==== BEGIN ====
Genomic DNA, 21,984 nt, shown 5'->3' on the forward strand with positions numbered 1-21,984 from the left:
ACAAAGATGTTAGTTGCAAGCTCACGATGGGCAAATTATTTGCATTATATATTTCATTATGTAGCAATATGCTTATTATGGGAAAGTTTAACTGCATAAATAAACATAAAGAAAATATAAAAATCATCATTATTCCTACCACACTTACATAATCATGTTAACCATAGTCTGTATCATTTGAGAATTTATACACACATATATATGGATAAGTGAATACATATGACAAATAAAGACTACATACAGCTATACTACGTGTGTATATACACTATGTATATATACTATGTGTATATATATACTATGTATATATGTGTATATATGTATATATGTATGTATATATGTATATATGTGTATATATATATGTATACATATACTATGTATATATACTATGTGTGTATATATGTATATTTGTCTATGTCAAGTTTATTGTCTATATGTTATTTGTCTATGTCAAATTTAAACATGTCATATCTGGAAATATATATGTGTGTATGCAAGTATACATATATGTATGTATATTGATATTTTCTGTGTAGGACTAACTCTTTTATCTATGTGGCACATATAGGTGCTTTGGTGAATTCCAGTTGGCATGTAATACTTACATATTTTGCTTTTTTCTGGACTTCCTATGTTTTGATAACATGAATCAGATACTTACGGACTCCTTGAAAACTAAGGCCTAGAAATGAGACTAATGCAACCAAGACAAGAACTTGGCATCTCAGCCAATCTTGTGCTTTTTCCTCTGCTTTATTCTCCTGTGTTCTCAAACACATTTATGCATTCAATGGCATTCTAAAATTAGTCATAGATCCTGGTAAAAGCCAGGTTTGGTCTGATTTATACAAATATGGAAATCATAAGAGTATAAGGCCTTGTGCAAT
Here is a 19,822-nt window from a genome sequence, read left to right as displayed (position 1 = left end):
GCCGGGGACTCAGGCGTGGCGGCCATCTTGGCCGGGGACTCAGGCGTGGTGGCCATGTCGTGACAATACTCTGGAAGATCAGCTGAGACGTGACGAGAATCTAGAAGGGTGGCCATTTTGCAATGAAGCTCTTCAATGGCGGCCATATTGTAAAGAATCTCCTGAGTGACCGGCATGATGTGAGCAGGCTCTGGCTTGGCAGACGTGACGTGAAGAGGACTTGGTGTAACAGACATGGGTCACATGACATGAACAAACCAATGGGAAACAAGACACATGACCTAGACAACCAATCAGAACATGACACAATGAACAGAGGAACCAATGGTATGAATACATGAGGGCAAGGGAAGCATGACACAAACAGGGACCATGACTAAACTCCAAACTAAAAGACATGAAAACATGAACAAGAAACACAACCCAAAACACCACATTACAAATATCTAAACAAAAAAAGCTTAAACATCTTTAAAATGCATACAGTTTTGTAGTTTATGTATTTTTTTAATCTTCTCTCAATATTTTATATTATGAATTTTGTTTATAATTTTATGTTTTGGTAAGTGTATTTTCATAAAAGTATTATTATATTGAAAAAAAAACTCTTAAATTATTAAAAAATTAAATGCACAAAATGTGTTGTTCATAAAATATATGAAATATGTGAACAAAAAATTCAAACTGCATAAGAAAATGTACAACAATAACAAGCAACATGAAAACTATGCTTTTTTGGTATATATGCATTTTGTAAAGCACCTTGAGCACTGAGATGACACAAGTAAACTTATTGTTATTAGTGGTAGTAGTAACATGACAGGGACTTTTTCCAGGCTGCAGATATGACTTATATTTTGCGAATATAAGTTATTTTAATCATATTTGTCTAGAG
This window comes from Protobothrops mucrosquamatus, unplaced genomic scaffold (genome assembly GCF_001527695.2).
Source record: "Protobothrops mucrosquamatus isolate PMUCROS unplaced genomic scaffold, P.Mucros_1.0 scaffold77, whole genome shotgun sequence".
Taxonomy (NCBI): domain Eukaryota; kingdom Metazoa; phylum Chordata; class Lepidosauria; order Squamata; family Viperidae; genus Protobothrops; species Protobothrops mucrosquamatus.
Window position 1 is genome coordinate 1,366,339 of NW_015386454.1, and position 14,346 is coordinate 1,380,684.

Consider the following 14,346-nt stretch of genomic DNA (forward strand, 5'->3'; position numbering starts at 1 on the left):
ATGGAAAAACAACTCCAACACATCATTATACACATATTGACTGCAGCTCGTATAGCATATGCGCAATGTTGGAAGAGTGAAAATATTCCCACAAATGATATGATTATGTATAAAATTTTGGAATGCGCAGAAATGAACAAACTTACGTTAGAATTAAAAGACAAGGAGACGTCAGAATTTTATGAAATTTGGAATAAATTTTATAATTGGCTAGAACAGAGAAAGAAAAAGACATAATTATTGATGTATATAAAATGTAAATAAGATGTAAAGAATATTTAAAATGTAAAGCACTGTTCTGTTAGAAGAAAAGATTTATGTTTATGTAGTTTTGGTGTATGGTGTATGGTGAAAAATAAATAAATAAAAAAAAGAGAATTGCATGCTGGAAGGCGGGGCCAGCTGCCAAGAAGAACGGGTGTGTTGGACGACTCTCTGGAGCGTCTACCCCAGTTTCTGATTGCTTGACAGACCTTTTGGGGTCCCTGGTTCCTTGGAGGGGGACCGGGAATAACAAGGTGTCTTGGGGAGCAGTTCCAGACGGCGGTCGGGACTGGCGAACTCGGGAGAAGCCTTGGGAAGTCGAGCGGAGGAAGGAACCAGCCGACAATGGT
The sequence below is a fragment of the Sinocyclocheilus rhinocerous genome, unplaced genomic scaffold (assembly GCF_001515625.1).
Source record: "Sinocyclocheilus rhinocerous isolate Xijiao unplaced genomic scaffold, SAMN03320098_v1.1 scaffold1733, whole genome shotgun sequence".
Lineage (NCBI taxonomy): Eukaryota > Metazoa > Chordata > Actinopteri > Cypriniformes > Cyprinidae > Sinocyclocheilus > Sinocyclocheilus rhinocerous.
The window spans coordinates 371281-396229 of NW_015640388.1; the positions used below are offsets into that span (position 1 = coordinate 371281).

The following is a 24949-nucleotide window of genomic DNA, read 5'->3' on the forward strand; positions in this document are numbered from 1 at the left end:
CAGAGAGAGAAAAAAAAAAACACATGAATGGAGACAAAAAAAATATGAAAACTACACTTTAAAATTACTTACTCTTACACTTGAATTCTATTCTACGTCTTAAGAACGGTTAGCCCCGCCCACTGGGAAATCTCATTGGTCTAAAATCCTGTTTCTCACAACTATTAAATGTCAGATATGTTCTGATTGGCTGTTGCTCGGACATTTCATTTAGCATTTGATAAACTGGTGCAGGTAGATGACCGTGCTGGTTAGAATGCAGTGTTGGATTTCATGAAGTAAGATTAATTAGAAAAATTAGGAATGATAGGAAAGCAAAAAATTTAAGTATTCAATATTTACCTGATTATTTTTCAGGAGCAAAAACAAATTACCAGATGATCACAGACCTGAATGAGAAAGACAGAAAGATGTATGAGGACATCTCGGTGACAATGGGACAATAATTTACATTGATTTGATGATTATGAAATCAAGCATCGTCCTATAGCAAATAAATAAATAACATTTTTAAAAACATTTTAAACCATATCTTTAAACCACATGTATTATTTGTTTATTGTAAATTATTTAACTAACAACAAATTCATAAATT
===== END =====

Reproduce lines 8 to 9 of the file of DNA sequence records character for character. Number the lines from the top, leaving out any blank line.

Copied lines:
Window position 1 is genome coordinate 1,366,339 of NW_015386454.1, and position 14,346 is coordinate 1,380,684.

Consider the following 14,346-nt stretch of genomic DNA (forward strand, 5'->3'; position numbering starts at 1 on the left):